Thursday, September 21, 2017

Onsite Library


PANTHEON? WHAT PANTHEON?

 
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This article might be regarded as a follow-up to several other papers and articles that the present author has presented in recent years on the subject of religious change and diversity in the Nordic countries during the Migration Period and Viking Age (see, for example, Gunnell 2007, 2010,2013 and forthcoming a). The papers in question echo in […]

The Background and Nature of the Annual and Occasional Rituals of the Ásatrúarfélag in Iceland

 
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Abstract. This paper is largely based on interviews which were taken with Jörmundur Ingi Hansen, and Hilmar Örn Hilmarsson, the last two allsherjagoðar (high priests) of the Icelandic Ásatrúarfélag (a society which involves the active worship of the Old Nordic gods). The interviews focused on the nature and background of the rituals and prayers used […]

‘Edda and “Oral Christianity”: Apocryphal Leaves of the Early Medieval Storyworld of the North’

 
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Until the end of the eleventh century Scandinavia was still to a large extent an unknown and frightening world to the Western Church. From around 1100, however, under the age of the crusading movement, it quickly became a firmly integrated part of Latin Christianity and of the culture of Carolingian heritage This transformation of Northern […]

Continuity: Folklore’s Problem Child?

 
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Abstract: : This essay examines the role of continuity in the study of medieval Northern popular cultural. Among other issues, it questions: the nature of continuity as a concept; the roles “tradition” and “continuity” have played in the development of folklore studies historically (e.g. Finnish Historical-Geographic Method, the “superorganic”) and their value today in relation […]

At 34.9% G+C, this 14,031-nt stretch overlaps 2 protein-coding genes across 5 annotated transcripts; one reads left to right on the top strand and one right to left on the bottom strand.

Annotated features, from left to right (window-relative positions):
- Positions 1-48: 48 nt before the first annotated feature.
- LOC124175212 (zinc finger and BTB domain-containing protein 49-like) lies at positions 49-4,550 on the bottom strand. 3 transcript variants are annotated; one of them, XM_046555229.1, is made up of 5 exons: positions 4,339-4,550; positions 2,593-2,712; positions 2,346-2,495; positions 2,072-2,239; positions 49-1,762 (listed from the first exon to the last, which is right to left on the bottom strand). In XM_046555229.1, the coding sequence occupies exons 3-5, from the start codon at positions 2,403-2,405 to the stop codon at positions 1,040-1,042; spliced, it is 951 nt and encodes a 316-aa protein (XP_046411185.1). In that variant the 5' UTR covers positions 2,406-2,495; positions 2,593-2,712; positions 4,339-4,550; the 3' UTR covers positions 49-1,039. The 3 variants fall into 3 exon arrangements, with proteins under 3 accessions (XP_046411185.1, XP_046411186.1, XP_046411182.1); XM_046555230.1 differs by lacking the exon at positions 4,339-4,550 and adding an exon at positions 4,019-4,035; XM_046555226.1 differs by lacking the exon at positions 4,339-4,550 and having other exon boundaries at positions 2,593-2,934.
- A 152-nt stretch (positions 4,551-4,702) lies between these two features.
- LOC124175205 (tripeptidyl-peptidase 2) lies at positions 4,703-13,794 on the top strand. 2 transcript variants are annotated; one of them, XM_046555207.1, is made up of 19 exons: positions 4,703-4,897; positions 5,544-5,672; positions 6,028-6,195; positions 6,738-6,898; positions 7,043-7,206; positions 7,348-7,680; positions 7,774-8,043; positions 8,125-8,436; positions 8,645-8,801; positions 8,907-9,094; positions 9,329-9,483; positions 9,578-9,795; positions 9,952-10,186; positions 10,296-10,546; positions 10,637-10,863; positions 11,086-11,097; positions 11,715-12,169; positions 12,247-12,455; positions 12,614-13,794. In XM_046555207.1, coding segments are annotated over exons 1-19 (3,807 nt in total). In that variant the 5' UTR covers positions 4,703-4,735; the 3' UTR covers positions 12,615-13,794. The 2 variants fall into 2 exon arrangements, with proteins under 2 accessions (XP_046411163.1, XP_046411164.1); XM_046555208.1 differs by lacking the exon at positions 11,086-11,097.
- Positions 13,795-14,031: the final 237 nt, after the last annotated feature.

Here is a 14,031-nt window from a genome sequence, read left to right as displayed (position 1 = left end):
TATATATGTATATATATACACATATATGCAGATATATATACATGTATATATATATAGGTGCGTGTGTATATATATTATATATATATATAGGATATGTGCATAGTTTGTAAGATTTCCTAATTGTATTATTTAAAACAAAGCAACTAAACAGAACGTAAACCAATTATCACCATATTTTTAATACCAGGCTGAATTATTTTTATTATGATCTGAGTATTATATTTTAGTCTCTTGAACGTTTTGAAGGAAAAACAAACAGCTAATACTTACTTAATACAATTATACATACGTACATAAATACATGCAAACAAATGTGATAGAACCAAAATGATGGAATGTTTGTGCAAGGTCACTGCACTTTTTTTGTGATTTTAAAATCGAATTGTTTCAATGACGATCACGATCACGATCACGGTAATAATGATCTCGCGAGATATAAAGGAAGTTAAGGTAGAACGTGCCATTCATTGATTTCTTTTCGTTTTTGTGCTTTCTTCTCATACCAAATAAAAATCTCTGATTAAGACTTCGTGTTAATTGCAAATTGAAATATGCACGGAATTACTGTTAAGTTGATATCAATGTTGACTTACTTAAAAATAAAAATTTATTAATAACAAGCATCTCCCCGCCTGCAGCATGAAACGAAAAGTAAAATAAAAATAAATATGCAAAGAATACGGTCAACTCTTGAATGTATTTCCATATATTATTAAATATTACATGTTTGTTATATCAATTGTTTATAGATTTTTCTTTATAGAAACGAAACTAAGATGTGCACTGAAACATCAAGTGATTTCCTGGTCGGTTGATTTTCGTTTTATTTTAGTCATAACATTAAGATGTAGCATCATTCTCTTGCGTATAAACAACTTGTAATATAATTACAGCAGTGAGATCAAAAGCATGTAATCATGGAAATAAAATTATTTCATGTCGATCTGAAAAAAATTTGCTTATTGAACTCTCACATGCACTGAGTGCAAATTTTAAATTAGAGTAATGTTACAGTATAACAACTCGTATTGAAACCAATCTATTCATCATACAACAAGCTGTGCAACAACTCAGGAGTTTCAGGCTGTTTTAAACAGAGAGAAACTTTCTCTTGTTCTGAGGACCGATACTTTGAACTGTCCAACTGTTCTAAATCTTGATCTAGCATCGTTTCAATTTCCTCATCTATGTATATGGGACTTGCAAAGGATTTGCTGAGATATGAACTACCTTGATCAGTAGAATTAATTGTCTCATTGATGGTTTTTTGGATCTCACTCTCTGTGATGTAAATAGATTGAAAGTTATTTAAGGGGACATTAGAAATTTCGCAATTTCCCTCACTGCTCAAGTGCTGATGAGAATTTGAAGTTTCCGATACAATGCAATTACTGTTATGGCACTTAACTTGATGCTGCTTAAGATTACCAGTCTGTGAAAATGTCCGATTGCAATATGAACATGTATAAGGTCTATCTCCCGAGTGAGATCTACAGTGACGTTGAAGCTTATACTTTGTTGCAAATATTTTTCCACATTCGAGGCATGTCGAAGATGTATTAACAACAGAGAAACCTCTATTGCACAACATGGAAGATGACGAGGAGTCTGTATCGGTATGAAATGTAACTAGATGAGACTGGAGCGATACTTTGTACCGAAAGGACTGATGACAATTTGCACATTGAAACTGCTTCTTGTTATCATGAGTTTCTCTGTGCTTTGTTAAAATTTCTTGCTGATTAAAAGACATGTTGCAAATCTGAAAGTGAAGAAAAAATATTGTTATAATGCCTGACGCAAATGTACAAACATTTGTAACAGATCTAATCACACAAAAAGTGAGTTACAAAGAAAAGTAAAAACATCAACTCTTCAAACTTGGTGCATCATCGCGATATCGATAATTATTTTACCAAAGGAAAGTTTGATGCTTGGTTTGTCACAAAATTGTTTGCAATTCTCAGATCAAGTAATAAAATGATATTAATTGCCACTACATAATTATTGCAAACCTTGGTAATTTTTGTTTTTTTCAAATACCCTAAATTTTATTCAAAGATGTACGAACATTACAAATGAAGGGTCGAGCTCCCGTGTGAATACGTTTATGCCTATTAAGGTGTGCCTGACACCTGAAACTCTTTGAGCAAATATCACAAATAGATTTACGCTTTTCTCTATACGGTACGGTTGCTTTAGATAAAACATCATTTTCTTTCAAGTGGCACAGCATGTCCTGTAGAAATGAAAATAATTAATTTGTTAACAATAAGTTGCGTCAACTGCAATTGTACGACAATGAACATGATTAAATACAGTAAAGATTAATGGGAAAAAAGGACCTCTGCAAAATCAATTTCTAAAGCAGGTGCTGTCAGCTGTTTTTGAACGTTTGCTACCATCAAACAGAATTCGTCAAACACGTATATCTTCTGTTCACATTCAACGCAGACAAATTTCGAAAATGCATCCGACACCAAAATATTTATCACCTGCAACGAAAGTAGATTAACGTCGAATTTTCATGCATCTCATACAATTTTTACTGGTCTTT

An Eye for Odin? Divine Role-Playing in the Age of Sutton Hoo.

 
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This paper presents some new observations concerning the construction of the Sutton Hoo helmet, as a  point of entry to a wider discussion of pre-Christian religious and ideological links across Scandinavia. It will be argued that in certain circumstances and locations, such as the firelit interior of the hall, the wearer of the helmet was seen as both […]

A winged figure from Uppåkra

 
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Summary The paper presents a new find from the Iron Age settlement at Uppåkra in Scania. Cast in the shape of a winged human figure, it measures 7,4cm in length and 4,5 cm in width. It is made out of copper alloy and gilded on all sides including the back. The object shows a figure […]

The Winter Goddess: Percht, Holda, And Related Figures

 
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MOST of our knowledge of Germanic myth is derived from the Old Icelandic texts and especially from the Eddas. The Eddic tales centre their attention on the trials and triumphs of the male members of the pantheon and tell us little of the female forces.’ That these wielded power we learn, however, from votive monuments, from the names of […]

We Need To Talk About Gefjun: Toward a new etymology of an Old Icelandic theonym

 
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The name of a deity often reveals something of their character, and can shed light on obscure elements in the mythology. Unfortunately the prehistory of a word is itself often obscure, and care must be taken not to project a meaning onto a word that was never truly there. The goddess name Gefjun has long […]